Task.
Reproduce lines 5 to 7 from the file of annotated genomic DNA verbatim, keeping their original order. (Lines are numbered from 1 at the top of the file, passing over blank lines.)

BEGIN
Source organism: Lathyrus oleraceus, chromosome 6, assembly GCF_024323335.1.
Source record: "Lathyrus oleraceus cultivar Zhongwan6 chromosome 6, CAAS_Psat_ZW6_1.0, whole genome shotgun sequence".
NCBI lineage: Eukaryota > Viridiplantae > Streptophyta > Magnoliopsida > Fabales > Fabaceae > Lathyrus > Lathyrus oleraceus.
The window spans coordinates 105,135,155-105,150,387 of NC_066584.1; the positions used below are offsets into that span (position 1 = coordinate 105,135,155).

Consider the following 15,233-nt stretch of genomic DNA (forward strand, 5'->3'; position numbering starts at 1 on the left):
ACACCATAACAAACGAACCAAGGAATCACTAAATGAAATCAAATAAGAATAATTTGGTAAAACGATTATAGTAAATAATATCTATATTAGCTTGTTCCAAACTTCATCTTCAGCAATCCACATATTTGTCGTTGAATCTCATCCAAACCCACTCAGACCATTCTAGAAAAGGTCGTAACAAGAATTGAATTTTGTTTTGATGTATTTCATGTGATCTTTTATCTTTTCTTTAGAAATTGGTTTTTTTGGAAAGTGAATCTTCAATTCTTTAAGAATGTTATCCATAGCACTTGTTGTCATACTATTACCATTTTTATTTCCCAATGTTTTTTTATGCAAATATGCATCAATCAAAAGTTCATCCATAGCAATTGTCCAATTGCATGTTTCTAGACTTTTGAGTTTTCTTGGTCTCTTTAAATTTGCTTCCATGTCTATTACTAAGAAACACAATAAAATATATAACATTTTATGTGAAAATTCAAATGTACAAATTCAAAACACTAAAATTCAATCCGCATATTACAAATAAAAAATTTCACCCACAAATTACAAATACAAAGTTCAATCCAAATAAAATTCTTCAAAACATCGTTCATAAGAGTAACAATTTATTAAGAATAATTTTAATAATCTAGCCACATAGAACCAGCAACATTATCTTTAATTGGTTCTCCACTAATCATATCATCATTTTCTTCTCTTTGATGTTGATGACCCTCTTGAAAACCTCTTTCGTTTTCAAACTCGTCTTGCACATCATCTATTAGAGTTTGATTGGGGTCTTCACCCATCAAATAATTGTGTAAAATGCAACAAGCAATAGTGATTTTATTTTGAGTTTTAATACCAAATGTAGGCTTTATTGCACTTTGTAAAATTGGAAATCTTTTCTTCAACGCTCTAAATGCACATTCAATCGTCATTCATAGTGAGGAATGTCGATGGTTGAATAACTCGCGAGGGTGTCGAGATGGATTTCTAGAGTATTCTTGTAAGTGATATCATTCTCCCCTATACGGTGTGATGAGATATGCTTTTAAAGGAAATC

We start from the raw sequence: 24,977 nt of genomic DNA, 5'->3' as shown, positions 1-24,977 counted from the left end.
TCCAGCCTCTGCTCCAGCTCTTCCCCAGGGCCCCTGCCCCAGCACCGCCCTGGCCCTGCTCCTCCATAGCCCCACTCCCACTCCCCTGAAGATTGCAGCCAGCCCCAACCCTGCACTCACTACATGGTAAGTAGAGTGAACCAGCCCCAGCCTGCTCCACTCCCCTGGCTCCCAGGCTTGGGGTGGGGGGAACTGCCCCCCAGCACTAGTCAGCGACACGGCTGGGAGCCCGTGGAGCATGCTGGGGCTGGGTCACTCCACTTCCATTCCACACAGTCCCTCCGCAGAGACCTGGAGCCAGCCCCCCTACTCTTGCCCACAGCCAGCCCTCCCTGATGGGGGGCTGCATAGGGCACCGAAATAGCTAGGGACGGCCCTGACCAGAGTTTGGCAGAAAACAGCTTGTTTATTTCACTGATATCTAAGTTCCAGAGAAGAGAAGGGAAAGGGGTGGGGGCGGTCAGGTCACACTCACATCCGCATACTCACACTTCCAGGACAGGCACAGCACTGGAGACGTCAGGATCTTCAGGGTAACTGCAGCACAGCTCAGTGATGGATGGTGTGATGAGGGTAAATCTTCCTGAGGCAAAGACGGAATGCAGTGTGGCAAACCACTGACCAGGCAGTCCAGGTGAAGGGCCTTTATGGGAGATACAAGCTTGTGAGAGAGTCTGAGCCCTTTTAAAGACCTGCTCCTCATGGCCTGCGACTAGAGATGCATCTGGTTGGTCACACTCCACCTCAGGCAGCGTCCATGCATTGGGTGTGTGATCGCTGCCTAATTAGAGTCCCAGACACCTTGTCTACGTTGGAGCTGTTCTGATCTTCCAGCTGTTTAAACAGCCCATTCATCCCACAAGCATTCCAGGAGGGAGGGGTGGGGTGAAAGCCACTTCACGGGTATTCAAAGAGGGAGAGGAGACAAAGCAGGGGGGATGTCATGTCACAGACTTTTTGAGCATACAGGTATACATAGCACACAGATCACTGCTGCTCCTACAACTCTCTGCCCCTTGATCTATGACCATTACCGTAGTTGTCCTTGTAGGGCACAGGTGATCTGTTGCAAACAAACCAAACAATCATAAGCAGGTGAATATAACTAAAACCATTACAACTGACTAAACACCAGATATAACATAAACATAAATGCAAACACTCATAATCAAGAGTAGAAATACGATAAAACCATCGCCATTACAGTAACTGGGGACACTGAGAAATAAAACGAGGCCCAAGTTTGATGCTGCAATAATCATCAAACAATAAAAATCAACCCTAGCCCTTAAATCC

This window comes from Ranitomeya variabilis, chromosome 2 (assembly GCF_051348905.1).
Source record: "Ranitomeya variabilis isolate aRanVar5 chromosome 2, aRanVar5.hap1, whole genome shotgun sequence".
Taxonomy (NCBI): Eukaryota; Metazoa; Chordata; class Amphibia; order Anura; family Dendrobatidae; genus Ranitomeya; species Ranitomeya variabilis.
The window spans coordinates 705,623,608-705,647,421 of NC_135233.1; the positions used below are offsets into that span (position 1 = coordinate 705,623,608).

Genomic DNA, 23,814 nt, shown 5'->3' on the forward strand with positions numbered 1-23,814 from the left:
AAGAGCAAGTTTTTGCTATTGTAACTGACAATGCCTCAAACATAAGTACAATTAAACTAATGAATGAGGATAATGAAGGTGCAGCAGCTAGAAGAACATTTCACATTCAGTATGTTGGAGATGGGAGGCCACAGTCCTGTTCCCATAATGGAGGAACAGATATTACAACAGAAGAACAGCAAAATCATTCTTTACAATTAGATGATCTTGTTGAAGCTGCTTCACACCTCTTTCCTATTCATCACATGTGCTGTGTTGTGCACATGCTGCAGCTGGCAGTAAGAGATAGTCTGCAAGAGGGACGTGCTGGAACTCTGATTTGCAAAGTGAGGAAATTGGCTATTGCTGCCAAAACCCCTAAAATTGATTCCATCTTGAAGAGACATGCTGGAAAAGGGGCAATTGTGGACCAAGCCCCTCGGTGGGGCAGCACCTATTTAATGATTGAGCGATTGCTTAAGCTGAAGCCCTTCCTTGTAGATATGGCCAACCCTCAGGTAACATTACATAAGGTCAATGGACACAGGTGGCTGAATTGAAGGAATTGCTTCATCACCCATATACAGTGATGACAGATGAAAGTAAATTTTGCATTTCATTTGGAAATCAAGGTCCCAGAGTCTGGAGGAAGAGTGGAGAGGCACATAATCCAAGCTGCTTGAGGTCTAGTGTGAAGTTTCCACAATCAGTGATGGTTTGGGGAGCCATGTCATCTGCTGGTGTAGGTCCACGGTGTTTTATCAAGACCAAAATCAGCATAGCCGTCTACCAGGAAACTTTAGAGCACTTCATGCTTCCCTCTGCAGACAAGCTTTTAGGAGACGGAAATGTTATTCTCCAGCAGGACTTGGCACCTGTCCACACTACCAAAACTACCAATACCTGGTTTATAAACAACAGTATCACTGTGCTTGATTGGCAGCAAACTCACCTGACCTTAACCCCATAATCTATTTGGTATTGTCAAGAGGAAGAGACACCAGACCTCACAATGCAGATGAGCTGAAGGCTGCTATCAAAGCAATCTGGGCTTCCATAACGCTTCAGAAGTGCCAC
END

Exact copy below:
Consider the following 15,233-nt stretch of genomic DNA (forward strand, 5'->3'; position numbering starts at 1 on the left):
ACACCATAACAAACGAACCAAGGAATCACTAAATGAAATCAAATAAGAATAATTTGGTAAAACGATTATAGTAAATAATATCTATATTAGCTTGTTCCAAACTTCATCTTCAGCAATCCACATATTTGTCGTTGAATCTCATCCAAACCCACTCAGACCATTCTAGAAAAGGTCGTAACAAGAATTGAATTTTGTTTTGATGTATTTCATGTGATCTTTTATCTTTTCTTTAGAAATTGGTTTTTTTGGAAAGTGAATCTTCAATTCTTTAAGAATGTTATCCATAGCACTTGTTGTCATACTATTACCATTTTTATTTCCCAATGTTTTTTTATGCAAATATGCATCAATCAAAAGTTCATCCATAGCAATTGTCCAATTGCATGTTTCTAGACTTTTGAGTTTTCTTGGTCTCTTTAAATTTGCTTCCATGTCTATTACTAAGAAACACAATAAAATATATAACATTTTATGTGAAAATTCAAATGTACAAATTCAAAACACTAAAATTCAATCCGCATATTACAAATAAAAAATTTCACCCACAAATTACAAATACAAAGTTCAATCCAAATAAAATTCTTCAAAACATCGTTCATAAGAGTAACAATTTATTAAGAATAATTTTAATAATCTAGCCACATAGAACCAGCAACATTATCTTTAATTGGTTCTCCACTAATCATATCATCATTTTCTTCTCTTTGATGTTGATGACCCTCTTGAAAACCTCTTTCGTTTTCAAACTCGTCTTGCACATCATCTATTAGAGTTTGATTGGGGTCTTCACCCATCAAATAATTGTGTAAAATGCAACAAGCAATAGTGATTTTATTTTGAGTTTTAATACCAAATGTAGGCTTTATTGCACTTTGTAAAATTGGAAATCTTTTCTTCAACGCTCTAAATGCACATTCAATCGTCATTCATAGTGAGGAATGTCGATGGTTGAATAACTCGCGAGGGTGTCGAGATGGATTTCTAGAGTATTCTTGTAAGTGATATCATTCTCCCCTATACGGTGTGATGAGATATGCTTTTAAAGGAAATC

We start from the raw sequence: 24,977 nt of genomic DNA, 5'->3' as shown, positions 1-24,977 counted from the left end.